The Telegraph
Since 1st March, 1999
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Enter, Lucy’s big sis
- Earliest ancestor could walk & climb trees

New Delhi, Sept. 20: Scientists exploring a hillside in Ethiopia have announced the discovery of a 3.3-million-year-old near-complete skeleton of a three-year-old girl, the oldest juvenile remains of one of the earliest direct ancestors of humans.

In a report that will appear in the journal Nature tomorrow, an international team of scientists has said features on the skeleton provide clear evidence for bipedal walking as well as the capacity for climbing trees.

The scientists, who recovered the skeleton piece by piece over a four-year period from Dikika in Ethiopia’s Hadar region, have described it as the earliest and most complete skeleton of a juvenile human ancestor ever found.

They have classified the skeleton as Australopithecus afarensis, a species that lived between 3 million and 3.9 million years ago and is believed to have walked upright.

Scientists had unearthed the first Australopithecus afarensis fossil — a female who was named Lucy — in the same region of Ethiopia in 1974. The child lived about 150,000 years before Lucy.

“Her completeness, antiquity and age of death combined make this find unprecedented in the history of paleoanthropology,” said Zeresenay Alemseged, the director of the Dikika Research Project who is now at the Max Planck Institute for Evolutionary Anthropology. The skeleton will provide new avenues to investigate the childhood of early human ancestors, he said.

Australopithecus afarensis is widely believed to be an early direct ancestor of the group of species called Homo that includes Homo sapiens, or modern humans.

The skeletal remains include the entire skull with a natural sandstone impression of the brain, as well as the entire torso and parts of the upper and lower limbs — parts of shoulders, spinal column, ribs, right arm, fingers, legs and left foot.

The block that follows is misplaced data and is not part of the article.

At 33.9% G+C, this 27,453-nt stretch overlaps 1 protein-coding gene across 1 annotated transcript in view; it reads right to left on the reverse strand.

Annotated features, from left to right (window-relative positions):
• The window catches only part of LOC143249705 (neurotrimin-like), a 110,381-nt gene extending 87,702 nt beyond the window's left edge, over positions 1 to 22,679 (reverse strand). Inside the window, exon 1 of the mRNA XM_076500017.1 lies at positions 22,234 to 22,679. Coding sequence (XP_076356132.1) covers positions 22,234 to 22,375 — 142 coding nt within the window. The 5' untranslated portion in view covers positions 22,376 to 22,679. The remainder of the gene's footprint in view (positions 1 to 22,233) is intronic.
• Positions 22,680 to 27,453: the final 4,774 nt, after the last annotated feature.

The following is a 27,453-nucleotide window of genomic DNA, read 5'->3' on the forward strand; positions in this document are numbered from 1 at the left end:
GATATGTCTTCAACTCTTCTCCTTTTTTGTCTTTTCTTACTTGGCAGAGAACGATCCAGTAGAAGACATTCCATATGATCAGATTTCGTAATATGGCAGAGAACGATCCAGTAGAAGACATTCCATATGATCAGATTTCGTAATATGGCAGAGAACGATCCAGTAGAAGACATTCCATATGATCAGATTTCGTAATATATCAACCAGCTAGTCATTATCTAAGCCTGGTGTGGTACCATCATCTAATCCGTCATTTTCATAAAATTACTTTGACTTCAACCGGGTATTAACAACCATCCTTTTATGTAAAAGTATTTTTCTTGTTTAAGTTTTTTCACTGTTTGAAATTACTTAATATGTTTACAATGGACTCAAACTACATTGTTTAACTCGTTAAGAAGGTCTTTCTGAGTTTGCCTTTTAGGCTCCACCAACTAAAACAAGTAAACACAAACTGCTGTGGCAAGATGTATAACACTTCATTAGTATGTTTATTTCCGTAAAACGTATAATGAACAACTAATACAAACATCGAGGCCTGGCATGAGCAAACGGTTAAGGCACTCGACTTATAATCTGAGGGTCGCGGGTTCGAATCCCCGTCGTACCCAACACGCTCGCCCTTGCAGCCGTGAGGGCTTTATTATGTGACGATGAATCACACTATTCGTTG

Complete skeletons of children have hitherto been found only from recent members of the human evolutionary tree such as Neandarthals or modern humans. Earlier remains have been scanty — nothing more than some teeth or a piece of jaw or skull. “We now have for the first time hard evidence for a clear picture of what early child human ancestors looked like,” Alemseged said.

A CT scan allowed scientists to examine teeth and determine the sex and age of the skeleton. Scientists detected the first remains in December 2000 and picked up the rest of the skeleton over the next four years.

The research team — including scientists from France, Germany, the UK and the US — analysed the skeleton and found that the lower body is adapted to upright movement. However, the shoulder blades exhibited gorilla-like features, triggering speculations about what was the preferred mode of movement for this species — walking upright like humans or tree-climbing like apes.

“I don’t think a three-year-old adapted to bipedality is going to spend much time climbing trees, but the mix of features in this skeleton is going to stir up the debate about locomotion in early Australopithecus,” said William Kimbel, a team member from the Institute of Human Origins at the Arizona State University.

Researchers expect the new find to provide insight into growth and development of Australopithecus afarensis since the child’s remains could be compared with the remains of Lucy, a complete adult female skeleton.

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